It was probably the most anticipated initial public offering ever. For months, the financial market was abuzz with questions of how much this icon of social media would be worth when the bankers finally brought it to market.
But in what is turning out to be a more common event, the bankers got the valuation of this financial asset wrong. The Facebook IPO was overpriced by at least 20 percent.
The United States investment banking history has a long and storied history of bringing companies public. All the big company names of today, including Apple, Google and Wal-Mart, were at one time private companies. They have grown dramatically under public ownership.
When a developing business is going well, the time comes when original investors and the company founder want to cash in on their success by selling stock to the public. But most often the company needs help with this sale. The company selects what is called an underwriter.
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Investment banks operate as underwriters for a new issue and perform three important functions. They fulfill all legal requirements, buy the newly issued shares from the company and then sell these shares to the investor public.
The Facebook offering was made under what is called a firm commitment, where the underwriter pays a fixed price to the firm for the stock then sells the stock to the public for, hopefully, a higher amount. The difference is called the spread, which in this instance amounted to 1.1 percent or about $176 million.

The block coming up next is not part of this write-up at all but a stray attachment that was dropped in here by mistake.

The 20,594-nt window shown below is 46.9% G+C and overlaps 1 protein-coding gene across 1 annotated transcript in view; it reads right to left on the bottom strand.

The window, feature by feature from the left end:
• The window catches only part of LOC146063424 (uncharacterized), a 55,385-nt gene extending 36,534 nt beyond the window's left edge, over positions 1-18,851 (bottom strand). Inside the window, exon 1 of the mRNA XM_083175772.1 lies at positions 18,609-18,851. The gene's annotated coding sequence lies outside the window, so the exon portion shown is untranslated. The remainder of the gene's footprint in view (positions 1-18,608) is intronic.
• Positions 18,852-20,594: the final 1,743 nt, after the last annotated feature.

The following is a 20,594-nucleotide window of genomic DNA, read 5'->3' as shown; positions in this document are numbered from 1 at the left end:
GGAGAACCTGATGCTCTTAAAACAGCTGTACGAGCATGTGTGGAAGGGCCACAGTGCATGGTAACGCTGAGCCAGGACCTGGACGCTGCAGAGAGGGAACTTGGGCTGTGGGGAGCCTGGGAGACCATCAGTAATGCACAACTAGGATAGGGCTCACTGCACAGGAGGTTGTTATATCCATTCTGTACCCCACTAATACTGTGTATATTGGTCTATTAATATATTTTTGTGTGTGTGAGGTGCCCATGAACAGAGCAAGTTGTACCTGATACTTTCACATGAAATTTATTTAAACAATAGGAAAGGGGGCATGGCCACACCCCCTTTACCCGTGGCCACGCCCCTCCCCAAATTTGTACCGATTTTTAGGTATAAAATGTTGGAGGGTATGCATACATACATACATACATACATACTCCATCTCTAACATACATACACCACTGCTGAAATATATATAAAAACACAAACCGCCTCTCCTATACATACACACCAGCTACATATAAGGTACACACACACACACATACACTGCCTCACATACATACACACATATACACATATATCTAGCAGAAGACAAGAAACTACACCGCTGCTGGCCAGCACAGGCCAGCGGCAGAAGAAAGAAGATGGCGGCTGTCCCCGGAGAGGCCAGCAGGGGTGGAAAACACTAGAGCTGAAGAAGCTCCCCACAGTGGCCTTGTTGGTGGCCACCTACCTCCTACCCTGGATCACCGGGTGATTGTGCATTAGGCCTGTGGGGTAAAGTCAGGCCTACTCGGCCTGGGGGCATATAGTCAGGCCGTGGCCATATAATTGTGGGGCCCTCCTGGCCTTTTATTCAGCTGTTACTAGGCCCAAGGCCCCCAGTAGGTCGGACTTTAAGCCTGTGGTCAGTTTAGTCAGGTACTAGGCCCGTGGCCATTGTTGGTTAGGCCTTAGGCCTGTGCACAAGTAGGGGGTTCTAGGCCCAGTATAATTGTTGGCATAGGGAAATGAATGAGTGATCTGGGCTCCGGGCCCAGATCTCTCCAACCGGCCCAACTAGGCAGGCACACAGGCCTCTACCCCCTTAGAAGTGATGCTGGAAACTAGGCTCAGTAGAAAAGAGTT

Facebook became a public company when 421 million shares were issued and sold to the public at $38 a share. The underwriters, led by Morgan Stanley, got excited with all the hype about the company and sold 84 million more shares than originally planned at a price $7 higher.
It usually works the other way around. Most IPOs are underpriced.
Recall that the underwriter first buys all the shares from the company. In order to sell these shares quickly, underpricing or selling below the asset’s true value is widely practiced.
Historically, U.S. IPOs are underpriced by about 6 percent. This amounts to a significant cost to the company. Adding this to the spread, the company usually gets 7 percent less for the new stock below what it is really worth.
This time, Mark Zuckerberg and his initial investors netted the $38 per share, the underwriters got $176 million and new shareholders who didn’t sell right away are left holding a $30 stock — a loss of more than $3 billion.
Underwriters usually step in to buy a poorly performing IPO, and many did on the first day of trading. But the large size of this offering will prevent them from helping much.
Further, under their contract with Facebook, the underwriters have 30 days to exercise what is called an overallotment option. Morgan Stanley and other firms can purchase another 63 million shares from the company at the original offer price of $38 less the spread. This is not looking like a profitable trade these days.
PETER CRABB Professor of finance and economics at Northwest Nazarene University in Nampa